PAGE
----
Monday, May 25, 2015


Sea ice has been shrinking in the Arctic (although that trend has reversed in the last couple of years) while ice has been expanding in the Antarctic. But here is a dramatic prediction for the Arctic region:
This article [headlined "Indications Arctic May Become Temperate Zone," with subheading "Ice Fields Disappear"] predicts a long term dramatic change may be possible in the Arctic, describing “unheard of temperatures reported in the Arctic zone”. Further, reports indicate “great masses of ice have been replaced by moraines of earth and stones” indicating glacier retreat. The report goes on to say that “At many points, well known glaciers have entirely disappeared” and “Everywhere, rocks are exposed that never before have been touched by the sun’s rays, and some large snow fields presumably everlasting, have disappeared entirely.”
All indications are that the Arctic is undergoing and irreversible change.
The article begins:
The Arctic ocean is warming up, and icebergs are growing scarcer in some places, the seals finding the waters too hot…
Sounds familiar, doesn’t it? Well, it should. This kind of hysteria has been going on for a long time. The article is from the Anchorage Daily Times, November 2, 1922. Click to enlarge:
Screen Shot 2015-05-16 at 7.54.12 PM

Sunday, May 24, 2015


Bill and Hillary Clinton have made $25 million from speeches alone since January 2014, according to financial disclosures they filed pursuant to federal law. During this period, they made a combined total of 104 speeches — 3.25 speeches a month each.
No one who has been paying attention will be shocked by these numbers. However, plenty of folks who haven’t paid attention may be put off by them when they are highlighted by Hillary Clinton’s Republican opponent (assuming the Democrats nominate her).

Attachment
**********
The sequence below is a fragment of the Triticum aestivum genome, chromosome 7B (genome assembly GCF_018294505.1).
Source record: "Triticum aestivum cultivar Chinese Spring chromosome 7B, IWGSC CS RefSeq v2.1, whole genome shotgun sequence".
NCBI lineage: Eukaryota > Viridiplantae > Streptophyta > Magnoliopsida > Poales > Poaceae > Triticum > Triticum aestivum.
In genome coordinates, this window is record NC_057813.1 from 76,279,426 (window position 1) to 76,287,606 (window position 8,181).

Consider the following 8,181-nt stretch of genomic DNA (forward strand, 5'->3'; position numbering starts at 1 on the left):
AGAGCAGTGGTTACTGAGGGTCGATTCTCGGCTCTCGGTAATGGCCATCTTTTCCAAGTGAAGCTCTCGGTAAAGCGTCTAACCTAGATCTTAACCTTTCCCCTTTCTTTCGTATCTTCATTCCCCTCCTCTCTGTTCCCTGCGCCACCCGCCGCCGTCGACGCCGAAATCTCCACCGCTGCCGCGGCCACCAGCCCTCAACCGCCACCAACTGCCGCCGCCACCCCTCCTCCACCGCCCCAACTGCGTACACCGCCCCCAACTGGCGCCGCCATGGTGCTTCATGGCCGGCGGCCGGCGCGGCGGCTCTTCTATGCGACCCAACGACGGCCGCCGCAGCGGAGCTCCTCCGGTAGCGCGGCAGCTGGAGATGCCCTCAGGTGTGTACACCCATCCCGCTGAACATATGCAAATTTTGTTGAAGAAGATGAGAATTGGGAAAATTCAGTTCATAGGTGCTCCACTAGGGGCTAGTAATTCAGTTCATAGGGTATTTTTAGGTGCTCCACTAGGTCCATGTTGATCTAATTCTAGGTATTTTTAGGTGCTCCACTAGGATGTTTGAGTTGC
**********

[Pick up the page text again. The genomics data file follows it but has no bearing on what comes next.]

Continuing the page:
To me, though, the most interesting aspect of the disclosure is the extent to which Hillary Clinton’s speaker fees came from companies with large amounts of money riding on government decisions. In these instances, Hillary wasn’t speaking to college students at the expense of the university. She was speaking to corporations that had no reason to pay to hear her other than the desire to curry favor with a strong presidential contender.
Vox Politics reports:
During Clinton’s tenure as Secretary of State, Corning [the upstate New York glass titan] lobbied the department on a variety of trade issues, including the Trans-Pacific Partnership. The company has donated between $100,000 and $250,000 to her family’s foundation. And, last July, when it was clear that Clinton would again seek the presidency in 2016, Corning coughed up a $225,500 honorarium for Clinton to speak. . . .
The $225,500 speaking fee didn’t go to help disease-stricken kids in an impoverished village on some long-forgotten patch of the planet. Nor did it go to a campaign account. It went to Hillary Clinton. Personally.
This is just the tip on the iceberg:
Corning’s in good company in padding the Clinton family bank account after lobbying the State Department and donating to the foundation. Qualcomm and did that, too. Irwin Jacobs, a founder of Qualcomm, and Marc Benioff, a founder of, also cut $25,000 checks to the now-defunct Ready for Hillary SuperPAC. Hillary Clinton spoke to their companies on the same day, October 14, 2014. She collected more than half a million dollars from them that day, adding to the $225,500 had paid her to speak eight months earlier.
And Microsoft, the American Institute of Architects, AT&T, SAP America, Oracle and Telefonica all paid Bill Clinton six-figure sums to speak as Hillary Clinton laid the groundwork for her presidential campaign.
That’s not all.
There’s a solid set of companies and associations that had nothing to do with the foundation but lobbied State while Clinton was there and then paid for her to speak to them. Xerox, the Biotechnology Industry Organization, and the Institute of Scrap Recycling Industries, in addition to Corning, all lobbied Clinton’s department on trade matters and then invited her to earn an easy check.
These revelations differ from those pertaining to the Clinton Foundation. As Vox’s Jonathan Allen explains:
The latest episode in the Clinton money saga is different than the others because it involves the clear, direct personal enrichment of Hillary Clinton, presidential candidate, by people who have a lot of money at stake in the outcome of government decisions. . . .